Solution Architecture

Introduction

To provide low cost thermal image solution with Panasonic's AMG8833AMG8833 8x8 IR Grid-Eye detector, ESP32 , AWS IOT and serverless infrastructure.

 

 

Use case scenario

  • Wild Fire alert
  • Security with object detection
  • Object maintenance monitoring
  • Health temperature screening

Setup

  1. Device
    • Components
      • ESP32 SOC
      • Panasonic's AMG8833AMG8833 8x8 IR Grid-Eye
      • Sensor connectivity
        • I2C
      • Software Development
        • Arduino platform
        • Library dependency
          • Adafruit_AMG88xx
          • MQTTClient
          • ArduinoJson
          • AWS Cert
          • WiFi

      
    2. AWS Service

    • AWS IOT
      • Create thing
      • Create policy
      • Create certificate
      • Configure IoT rules engine
      • Create IoT rules role
      • Create SNS Topic
    • AWS Lambda
      • Create Lambda execution role policy
      • Perform Image processing
      • Persist thermal image to S3
      • Save sensor data to DynamoDB
    • AWS Storage
      • Setup new S3 bucket
      • Setup DynamoDB table

Solution Overview

 

OnPrem

 

Leverage on the WIFI capability of ESP32, this board will first make the connectivity to the AWS IOT network with 3 certificates issued during AWS thing registration

  1. A certificate for this thing
  2. A private key
  3. A root CA for AWS IoT  

 

All 3 certs can be defined in a single certs.h file and imported into core Arduino program for MQTT client to initiate the connection with AWS IOT endpoint.

Once the connectivity is established, I will be calling Adafruit_AMG88xx readPixels() api to retrieve the reading of IR Infrared 8*8 Array(refer to data key below) from the AMG8833AMG8833 sensor.

 

I also utilize ArduinoJson library to help us on Json serialization. The sensor key is set to name of sensor and batch key is set to current unix timestamp. The combination of both will be the key for DynamoDB record.

{

"sensor": "amg8833",

"batch_key": 1593735768,

"data": ['21.2', '21.0', '21.0', '21.8', '21.5', '21.0', '21.5', '20.5',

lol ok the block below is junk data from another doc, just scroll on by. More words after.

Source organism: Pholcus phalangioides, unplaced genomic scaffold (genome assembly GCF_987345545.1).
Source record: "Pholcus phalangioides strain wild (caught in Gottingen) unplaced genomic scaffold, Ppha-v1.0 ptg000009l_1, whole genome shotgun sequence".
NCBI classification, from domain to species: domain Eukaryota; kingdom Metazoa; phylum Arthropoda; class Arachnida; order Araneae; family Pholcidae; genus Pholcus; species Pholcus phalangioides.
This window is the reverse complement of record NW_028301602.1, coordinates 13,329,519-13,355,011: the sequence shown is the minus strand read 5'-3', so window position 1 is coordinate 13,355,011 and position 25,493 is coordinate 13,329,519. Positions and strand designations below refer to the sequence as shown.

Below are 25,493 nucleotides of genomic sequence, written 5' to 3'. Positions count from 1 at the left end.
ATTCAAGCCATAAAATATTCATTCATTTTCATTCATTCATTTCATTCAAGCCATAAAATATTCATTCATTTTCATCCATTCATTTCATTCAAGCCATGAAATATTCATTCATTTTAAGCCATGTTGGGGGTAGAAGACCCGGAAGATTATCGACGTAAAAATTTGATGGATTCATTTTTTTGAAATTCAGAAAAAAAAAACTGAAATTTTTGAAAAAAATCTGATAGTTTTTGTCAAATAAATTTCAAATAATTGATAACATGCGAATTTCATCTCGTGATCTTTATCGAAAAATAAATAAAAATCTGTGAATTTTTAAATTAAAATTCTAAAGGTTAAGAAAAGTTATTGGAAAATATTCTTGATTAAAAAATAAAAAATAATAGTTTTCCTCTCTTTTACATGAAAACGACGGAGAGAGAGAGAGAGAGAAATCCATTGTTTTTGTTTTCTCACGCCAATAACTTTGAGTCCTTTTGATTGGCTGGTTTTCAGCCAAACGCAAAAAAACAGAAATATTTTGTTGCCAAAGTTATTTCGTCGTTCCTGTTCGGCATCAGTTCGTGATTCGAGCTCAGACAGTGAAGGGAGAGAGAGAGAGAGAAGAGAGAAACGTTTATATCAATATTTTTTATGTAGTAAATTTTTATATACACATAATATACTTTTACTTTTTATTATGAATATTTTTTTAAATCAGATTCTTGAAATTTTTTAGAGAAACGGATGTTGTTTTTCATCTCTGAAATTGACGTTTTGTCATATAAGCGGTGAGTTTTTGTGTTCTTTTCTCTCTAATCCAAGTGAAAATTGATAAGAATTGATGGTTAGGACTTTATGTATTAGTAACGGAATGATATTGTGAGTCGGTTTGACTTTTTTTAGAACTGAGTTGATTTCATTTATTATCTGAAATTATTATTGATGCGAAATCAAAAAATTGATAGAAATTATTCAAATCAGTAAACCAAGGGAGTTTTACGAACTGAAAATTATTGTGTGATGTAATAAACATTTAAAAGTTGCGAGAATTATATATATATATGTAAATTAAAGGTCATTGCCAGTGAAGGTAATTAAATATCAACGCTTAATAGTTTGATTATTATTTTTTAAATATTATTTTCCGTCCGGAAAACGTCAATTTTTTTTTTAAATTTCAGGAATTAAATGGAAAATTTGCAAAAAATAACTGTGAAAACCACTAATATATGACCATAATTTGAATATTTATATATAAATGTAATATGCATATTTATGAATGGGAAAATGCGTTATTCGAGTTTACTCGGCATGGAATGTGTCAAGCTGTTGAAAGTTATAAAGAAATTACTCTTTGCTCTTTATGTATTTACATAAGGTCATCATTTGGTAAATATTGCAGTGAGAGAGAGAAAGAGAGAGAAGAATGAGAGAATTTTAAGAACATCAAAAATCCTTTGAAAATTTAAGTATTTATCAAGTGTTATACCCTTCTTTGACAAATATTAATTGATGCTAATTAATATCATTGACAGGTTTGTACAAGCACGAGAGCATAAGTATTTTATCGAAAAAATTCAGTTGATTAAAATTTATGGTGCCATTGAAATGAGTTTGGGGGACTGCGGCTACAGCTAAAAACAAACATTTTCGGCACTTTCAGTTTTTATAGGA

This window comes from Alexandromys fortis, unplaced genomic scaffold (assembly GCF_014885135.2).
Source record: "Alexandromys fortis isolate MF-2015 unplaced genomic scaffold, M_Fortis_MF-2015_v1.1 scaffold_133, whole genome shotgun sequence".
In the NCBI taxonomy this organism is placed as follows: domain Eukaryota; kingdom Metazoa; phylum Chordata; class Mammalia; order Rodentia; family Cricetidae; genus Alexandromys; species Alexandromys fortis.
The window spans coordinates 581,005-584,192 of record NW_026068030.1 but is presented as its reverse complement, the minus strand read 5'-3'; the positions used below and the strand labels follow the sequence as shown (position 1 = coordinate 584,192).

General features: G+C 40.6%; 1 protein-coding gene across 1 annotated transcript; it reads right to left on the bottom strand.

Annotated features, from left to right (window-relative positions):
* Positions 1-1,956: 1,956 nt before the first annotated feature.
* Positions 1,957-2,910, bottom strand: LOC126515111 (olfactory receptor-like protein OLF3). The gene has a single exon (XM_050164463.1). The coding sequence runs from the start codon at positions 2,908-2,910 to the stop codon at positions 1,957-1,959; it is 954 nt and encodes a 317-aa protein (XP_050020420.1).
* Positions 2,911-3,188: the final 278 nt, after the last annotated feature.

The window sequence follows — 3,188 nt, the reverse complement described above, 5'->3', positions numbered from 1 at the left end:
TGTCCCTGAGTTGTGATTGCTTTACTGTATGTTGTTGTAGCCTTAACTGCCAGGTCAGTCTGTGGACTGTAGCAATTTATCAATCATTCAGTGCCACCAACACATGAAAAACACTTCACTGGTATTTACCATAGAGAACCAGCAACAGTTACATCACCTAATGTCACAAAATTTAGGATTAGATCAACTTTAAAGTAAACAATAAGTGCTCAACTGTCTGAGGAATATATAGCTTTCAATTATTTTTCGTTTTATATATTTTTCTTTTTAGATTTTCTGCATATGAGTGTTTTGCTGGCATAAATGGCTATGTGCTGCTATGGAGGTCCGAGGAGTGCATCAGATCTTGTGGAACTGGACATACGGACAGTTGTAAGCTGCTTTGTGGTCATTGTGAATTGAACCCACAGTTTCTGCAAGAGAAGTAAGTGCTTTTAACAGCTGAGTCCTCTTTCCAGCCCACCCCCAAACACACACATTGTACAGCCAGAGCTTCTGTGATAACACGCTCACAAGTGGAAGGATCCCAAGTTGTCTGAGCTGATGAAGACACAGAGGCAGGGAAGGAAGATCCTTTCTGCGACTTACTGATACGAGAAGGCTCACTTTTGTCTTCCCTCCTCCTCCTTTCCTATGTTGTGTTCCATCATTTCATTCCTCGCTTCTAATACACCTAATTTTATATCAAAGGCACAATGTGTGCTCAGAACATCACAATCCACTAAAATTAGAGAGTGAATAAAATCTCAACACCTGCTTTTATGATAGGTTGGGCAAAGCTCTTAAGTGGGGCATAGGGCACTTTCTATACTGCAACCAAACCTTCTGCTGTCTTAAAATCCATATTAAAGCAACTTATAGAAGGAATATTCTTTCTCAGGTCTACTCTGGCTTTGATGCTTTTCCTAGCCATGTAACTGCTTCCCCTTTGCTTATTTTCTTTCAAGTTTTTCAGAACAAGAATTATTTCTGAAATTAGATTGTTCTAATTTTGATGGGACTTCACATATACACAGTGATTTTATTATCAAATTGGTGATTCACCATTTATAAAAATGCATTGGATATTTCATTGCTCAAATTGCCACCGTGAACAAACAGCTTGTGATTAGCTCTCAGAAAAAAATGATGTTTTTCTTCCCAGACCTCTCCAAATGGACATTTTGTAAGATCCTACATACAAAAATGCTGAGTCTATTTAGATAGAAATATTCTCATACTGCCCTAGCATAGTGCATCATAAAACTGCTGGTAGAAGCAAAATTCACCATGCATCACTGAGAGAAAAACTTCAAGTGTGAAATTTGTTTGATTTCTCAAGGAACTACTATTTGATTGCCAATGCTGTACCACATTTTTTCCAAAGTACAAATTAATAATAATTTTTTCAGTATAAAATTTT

'21.8', '21.8', '22.0', '21.5', '21.5', '21.8', '21.5', '21.8',

          '21.8', '22.0', '21.5', '22.0', '21.8', '21.8', '21.5', '21.5',

          '21.2', '21.8', '21.8', '21.8', '22.2', '21.8', '21.8', '22.0',

          '21.5', '22.0', '22.0', '22.2', '22.2', '22.0', '21.8', '21.0',

          '21.5', '22.0', '22.2', '22.5', '21.5', '21.5', '21.8', '21.5',

          '21.8', '21.8', '22.2', '22.0', '22.0', '21.2', '21.8', '21.2',

          '22.0', '21.8', '23.2', '22.2', '21.8', '22.0', '22.0', '21.0']

}

 

A local counter is also defined in the program so that we can control the frequency to publish MQTT topic.

 

On Cloud

 

AWS IoT rule is setup listening to the MQTT topic of IOT endpoint. Every message received in the topic will trigger to push SNS notification.

 

We setup our lambda to subscribe the SNS topic.

 

 

Lambda logic is written with Python 3.8.

 

I built a heatmap function to first construct a colour gradient range from 0(Blue)  to 1023(Red) and map to the 8*8 matrix received from sensor.

The next step I use cubic interpolation to help us to convert from original low resolution 8*8 pixels into 32*32 pixels .

Finally to use the Python Image Library (PIL) to resize with anti-aliasing and flip the image before saving into S3 bucket.

 

Once the image data is successfully process,  the thermal image is persisted into s3 bucket as JPEG and each of the sensor record is also saved into the DynamoDB.